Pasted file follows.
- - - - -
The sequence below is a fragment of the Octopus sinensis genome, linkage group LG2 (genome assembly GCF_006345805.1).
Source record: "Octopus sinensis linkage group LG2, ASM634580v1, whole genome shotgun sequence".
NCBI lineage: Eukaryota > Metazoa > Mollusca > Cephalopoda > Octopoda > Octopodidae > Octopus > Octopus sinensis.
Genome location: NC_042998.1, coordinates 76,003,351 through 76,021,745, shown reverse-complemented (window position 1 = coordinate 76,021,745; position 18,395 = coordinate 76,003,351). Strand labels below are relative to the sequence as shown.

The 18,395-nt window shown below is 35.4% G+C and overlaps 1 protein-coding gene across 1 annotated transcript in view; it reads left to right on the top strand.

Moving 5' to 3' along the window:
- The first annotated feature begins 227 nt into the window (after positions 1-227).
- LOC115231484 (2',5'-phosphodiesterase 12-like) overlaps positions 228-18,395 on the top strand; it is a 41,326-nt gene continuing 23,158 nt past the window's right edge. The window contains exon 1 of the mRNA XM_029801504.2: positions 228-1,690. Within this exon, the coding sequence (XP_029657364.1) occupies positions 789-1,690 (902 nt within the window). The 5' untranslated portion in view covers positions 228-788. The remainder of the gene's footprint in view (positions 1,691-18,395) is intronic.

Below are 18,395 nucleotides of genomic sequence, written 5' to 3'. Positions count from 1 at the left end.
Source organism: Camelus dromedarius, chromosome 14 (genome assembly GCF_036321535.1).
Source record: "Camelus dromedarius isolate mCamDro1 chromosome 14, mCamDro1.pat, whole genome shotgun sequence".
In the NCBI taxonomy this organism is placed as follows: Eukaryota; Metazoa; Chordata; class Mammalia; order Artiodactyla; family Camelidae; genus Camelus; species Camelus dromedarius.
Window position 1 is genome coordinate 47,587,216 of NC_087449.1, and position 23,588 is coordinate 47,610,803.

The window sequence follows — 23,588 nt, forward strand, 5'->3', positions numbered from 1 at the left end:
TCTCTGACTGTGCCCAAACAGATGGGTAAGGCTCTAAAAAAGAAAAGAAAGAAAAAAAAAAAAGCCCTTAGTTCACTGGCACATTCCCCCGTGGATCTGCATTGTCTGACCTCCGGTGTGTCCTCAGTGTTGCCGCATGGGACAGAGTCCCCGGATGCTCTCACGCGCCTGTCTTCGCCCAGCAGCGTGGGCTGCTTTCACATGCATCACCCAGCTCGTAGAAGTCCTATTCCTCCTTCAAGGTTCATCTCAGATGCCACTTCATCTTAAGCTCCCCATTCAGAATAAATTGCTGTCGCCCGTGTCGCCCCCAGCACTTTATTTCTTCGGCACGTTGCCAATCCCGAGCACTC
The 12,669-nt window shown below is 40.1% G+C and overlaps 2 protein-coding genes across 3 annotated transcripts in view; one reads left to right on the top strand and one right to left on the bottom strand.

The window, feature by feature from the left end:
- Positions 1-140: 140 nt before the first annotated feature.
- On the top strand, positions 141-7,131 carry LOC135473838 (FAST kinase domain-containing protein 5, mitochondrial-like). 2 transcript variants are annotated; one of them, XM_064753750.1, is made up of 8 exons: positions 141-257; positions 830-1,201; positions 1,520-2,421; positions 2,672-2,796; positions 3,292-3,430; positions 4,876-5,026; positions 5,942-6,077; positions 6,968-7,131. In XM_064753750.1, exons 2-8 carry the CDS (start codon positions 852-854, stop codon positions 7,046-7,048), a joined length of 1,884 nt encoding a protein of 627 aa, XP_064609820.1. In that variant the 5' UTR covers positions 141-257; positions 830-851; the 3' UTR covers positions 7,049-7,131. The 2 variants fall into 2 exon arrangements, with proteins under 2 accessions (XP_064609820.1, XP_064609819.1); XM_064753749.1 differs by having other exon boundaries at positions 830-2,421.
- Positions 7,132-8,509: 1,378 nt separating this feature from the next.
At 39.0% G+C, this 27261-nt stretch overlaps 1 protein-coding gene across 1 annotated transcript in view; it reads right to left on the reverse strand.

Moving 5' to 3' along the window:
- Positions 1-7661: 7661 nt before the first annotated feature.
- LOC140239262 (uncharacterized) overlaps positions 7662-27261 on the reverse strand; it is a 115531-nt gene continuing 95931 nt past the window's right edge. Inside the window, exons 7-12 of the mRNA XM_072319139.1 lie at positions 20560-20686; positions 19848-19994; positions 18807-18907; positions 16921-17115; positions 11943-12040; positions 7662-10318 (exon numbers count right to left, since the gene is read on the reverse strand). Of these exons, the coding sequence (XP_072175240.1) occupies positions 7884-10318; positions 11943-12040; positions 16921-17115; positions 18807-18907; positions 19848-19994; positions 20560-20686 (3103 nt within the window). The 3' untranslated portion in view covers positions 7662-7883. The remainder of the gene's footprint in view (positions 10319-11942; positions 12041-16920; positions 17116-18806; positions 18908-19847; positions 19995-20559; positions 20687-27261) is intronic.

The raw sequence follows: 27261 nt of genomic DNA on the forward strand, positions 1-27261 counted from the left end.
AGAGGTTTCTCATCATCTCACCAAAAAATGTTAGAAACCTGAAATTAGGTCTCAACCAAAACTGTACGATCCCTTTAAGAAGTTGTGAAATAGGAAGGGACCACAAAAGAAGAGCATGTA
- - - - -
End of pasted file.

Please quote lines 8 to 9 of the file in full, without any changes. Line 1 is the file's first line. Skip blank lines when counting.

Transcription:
- LOC115231484 (2',5'-phosphodiesterase 12-like) overlaps positions 228-18,395 on the top strand; it is a 41,326-nt gene continuing 23,158 nt past the window's right edge. The window contains exon 1 of the mRNA XM_029801504.2: positions 228-1,690. Within this exon, the coding sequence (XP_029657364.1) occupies positions 789-1,690 (902 nt within the window). The 5' untranslated portion in view covers positions 228-788. The remainder of the gene's footprint in view (positions 1,691-18,395) is intronic.

Below are 18,395 nucleotides of genomic sequence, written 5' to 3'. Positions count from 1 at the left end.